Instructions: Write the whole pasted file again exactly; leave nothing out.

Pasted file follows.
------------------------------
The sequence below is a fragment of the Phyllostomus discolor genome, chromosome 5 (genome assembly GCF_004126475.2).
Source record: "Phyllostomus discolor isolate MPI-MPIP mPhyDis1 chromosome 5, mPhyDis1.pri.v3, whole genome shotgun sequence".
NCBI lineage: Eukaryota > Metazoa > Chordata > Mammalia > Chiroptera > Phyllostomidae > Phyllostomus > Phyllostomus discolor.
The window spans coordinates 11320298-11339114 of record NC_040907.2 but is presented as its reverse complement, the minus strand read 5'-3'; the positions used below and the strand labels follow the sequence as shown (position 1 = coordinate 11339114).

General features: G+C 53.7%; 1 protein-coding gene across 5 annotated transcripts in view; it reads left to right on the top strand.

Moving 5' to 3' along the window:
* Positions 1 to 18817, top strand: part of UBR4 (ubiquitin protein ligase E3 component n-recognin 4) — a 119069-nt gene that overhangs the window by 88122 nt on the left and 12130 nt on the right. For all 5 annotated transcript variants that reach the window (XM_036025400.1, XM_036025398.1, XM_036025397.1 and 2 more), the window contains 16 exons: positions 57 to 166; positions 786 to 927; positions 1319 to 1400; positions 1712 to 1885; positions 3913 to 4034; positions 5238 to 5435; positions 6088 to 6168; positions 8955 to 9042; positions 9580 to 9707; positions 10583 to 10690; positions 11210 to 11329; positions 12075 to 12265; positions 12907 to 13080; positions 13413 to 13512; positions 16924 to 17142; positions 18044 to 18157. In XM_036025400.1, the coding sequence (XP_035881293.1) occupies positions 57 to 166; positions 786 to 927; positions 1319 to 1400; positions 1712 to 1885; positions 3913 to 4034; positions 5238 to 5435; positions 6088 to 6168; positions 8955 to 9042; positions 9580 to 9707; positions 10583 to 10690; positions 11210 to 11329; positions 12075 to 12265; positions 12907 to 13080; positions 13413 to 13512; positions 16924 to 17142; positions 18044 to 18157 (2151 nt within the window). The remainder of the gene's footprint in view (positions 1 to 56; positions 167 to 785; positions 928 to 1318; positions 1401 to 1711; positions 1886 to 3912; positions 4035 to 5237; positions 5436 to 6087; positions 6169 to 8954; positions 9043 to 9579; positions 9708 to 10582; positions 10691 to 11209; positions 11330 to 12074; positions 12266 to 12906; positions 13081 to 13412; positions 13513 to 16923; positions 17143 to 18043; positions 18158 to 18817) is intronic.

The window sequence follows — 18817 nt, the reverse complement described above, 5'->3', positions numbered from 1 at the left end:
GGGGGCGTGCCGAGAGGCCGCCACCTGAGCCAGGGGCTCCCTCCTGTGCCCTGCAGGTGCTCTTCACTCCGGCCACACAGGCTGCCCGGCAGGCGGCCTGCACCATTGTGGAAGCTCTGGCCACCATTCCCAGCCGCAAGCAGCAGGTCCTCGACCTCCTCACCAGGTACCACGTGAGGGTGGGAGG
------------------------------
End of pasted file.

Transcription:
The sequence below is a fragment of the Phyllostomus discolor genome, chromosome 5 (genome assembly GCF_004126475.2).
Source record: "Phyllostomus discolor isolate MPI-MPIP mPhyDis1 chromosome 5, mPhyDis1.pri.v3, whole genome shotgun sequence".
NCBI lineage: Eukaryota > Metazoa > Chordata > Mammalia > Chiroptera > Phyllostomidae > Phyllostomus > Phyllostomus discolor.
The window spans coordinates 11320298-11339114 of record NC_040907.2 but is presented as its reverse complement, the minus strand read 5'-3'; the positions used below and the strand labels follow the sequence as shown (position 1 = coordinate 11339114).

General features: G+C 53.7%; 1 protein-coding gene across 5 annotated transcripts in view; it reads left to right on the top strand.

Moving 5' to 3' along the window:
* Positions 1 to 18817, top strand: part of UBR4 (ubiquitin protein ligase E3 component n-recognin 4) — a 119069-nt gene that overhangs the window by 88122 nt on the left and 12130 nt on the right. For all 5 annotated transcript variants that reach the window (XM_036025400.1, XM_036025398.1, XM_036025397.1 and 2 more), the window contains 16 exons: positions 57 to 166; positions 786 to 927; positions 1319 to 1400; positions 1712 to 1885; positions 3913 to 4034; positions 5238 to 5435; positions 6088 to 6168; positions 8955 to 9042; positions 9580 to 9707; positions 10583 to 10690; positions 11210 to 11329; positions 12075 to 12265; positions 12907 to 13080; positions 13413 to 13512; positions 16924 to 17142; positions 18044 to 18157. In XM_036025400.1, the coding sequence (XP_035881293.1) occupies positions 57 to 166; positions 786 to 927; positions 1319 to 1400; positions 1712 to 1885; positions 3913 to 4034; positions 5238 to 5435; positions 6088 to 6168; positions 8955 to 9042; positions 9580 to 9707; positions 10583 to 10690; positions 11210 to 11329; positions 12075 to 12265; positions 12907 to 13080; positions 13413 to 13512; positions 16924 to 17142; positions 18044 to 18157 (2151 nt within the window). The remainder of the gene's footprint in view (positions 1 to 56; positions 167 to 785; positions 928 to 1318; positions 1401 to 1711; positions 1886 to 3912; positions 4035 to 5237; positions 5436 to 6087; positions 6169 to 8954; positions 9043 to 9579; positions 9708 to 10582; positions 10691 to 11209; positions 11330 to 12074; positions 12266 to 12906; positions 13081 to 13412; positions 13513 to 16923; positions 17143 to 18043; positions 18158 to 18817) is intronic.

The window sequence follows — 18817 nt, the reverse complement described above, 5'->3', positions numbered from 1 at the left end:
GGGGGCGTGCCGAGAGGCCGCCACCTGAGCCAGGGGCTCCCTCCTGTGCCCTGCAGGTGCTCTTCACTCCGGCCACACAGGCTGCCCGGCAGGCGGCCTGCACCATTGTGGAAGCTCTGGCCACCATTCCCAGCCGCAAGCAGCAGGTCCTCGACCTCCTCACCAGGTACCACGTGAGGGTGGGAGG